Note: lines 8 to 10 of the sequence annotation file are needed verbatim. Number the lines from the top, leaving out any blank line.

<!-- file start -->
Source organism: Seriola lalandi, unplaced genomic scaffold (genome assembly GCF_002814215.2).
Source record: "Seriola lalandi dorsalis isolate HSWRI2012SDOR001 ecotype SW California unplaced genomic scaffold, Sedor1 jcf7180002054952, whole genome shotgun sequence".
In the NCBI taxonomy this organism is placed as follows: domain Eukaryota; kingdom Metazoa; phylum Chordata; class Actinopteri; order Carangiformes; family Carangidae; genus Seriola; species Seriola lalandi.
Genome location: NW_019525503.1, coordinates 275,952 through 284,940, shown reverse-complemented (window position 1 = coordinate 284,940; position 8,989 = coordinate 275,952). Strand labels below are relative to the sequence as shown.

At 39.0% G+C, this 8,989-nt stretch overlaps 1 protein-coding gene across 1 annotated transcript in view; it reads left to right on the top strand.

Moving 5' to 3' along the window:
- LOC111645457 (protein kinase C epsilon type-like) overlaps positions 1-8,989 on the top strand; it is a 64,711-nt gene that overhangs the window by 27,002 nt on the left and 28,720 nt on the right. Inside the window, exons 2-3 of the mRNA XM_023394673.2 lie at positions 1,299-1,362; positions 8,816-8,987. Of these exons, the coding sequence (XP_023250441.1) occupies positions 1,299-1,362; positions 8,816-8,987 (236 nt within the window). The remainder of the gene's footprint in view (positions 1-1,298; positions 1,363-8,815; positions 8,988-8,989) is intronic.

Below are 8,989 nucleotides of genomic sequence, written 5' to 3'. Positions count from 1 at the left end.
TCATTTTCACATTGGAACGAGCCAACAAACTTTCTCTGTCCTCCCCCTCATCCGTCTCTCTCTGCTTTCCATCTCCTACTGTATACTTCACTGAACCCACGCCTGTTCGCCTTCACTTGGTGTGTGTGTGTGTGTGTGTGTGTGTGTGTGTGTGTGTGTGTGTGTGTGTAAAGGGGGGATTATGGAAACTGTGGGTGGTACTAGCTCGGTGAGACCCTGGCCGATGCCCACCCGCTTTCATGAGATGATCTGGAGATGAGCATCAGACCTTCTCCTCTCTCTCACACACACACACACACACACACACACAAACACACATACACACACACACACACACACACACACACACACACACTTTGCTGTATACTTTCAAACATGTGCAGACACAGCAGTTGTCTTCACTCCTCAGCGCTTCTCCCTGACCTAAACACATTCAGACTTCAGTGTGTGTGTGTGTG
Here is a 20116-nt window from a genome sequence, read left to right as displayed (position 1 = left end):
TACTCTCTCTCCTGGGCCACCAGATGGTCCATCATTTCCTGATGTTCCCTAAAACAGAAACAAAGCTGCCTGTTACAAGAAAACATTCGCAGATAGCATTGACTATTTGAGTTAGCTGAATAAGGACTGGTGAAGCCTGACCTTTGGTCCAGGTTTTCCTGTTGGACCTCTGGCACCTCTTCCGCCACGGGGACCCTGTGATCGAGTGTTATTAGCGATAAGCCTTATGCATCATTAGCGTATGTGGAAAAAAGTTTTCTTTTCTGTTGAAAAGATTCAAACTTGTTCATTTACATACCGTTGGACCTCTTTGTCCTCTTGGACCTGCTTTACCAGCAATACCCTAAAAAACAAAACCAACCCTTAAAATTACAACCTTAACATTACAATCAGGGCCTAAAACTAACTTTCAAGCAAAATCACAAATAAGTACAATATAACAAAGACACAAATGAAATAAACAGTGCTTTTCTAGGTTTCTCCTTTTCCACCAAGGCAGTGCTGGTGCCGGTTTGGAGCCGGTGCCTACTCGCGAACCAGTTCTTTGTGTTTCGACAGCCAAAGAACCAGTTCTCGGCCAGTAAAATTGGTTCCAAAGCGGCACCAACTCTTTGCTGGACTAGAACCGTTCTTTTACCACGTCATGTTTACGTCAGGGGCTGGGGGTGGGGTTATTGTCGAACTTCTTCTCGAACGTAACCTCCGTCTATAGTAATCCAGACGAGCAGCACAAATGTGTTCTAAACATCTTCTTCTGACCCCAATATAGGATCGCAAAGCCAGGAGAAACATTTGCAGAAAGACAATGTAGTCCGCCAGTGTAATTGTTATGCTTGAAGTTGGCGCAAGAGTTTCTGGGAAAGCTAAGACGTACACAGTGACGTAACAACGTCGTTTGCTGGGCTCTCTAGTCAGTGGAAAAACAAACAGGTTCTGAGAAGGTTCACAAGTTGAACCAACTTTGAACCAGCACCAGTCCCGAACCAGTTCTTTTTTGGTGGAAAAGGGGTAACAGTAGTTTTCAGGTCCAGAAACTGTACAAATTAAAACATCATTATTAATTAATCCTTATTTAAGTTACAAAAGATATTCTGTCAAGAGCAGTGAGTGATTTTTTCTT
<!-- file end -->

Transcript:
Below are 8,989 nucleotides of genomic sequence, written 5' to 3'. Positions count from 1 at the left end.
TCATTTTCACATTGGAACGAGCCAACAAACTTTCTCTGTCCTCCCCCTCATCCGTCTCTCTCTGCTTTCCATCTCCTACTGTATACTTCACTGAACCCACGCCTGTTCGCCTTCACTTGGTGTGTGTGTGTGTGTGTGTGTGTGTGTGTGTGTGTGTGTGTGTGTGTGTAAAGGGGGGATTATGGAAACTGTGGGTGGTACTAGCTCGGTGAGACCCTGGCCGATGCCCACCCGCTTTCATGAGATGATCTGGAGATGAGCATCAGACCTTCTCCTCTCTCTCACACACACACACACACACACACACACAAACACACATACACACACACACACACACACACACACACACACACACTTTGCTGTATACTTTCAAACATGTGCAGACACAGCAGTTGTCTTCACTCCTCAGCGCTTCTCCCTGACCTAAACACATTCAGACTTCAGTGTGTGTGTGTGTG
Here is a 20116-nt window from a genome sequence, read left to right as displayed (position 1 = left end):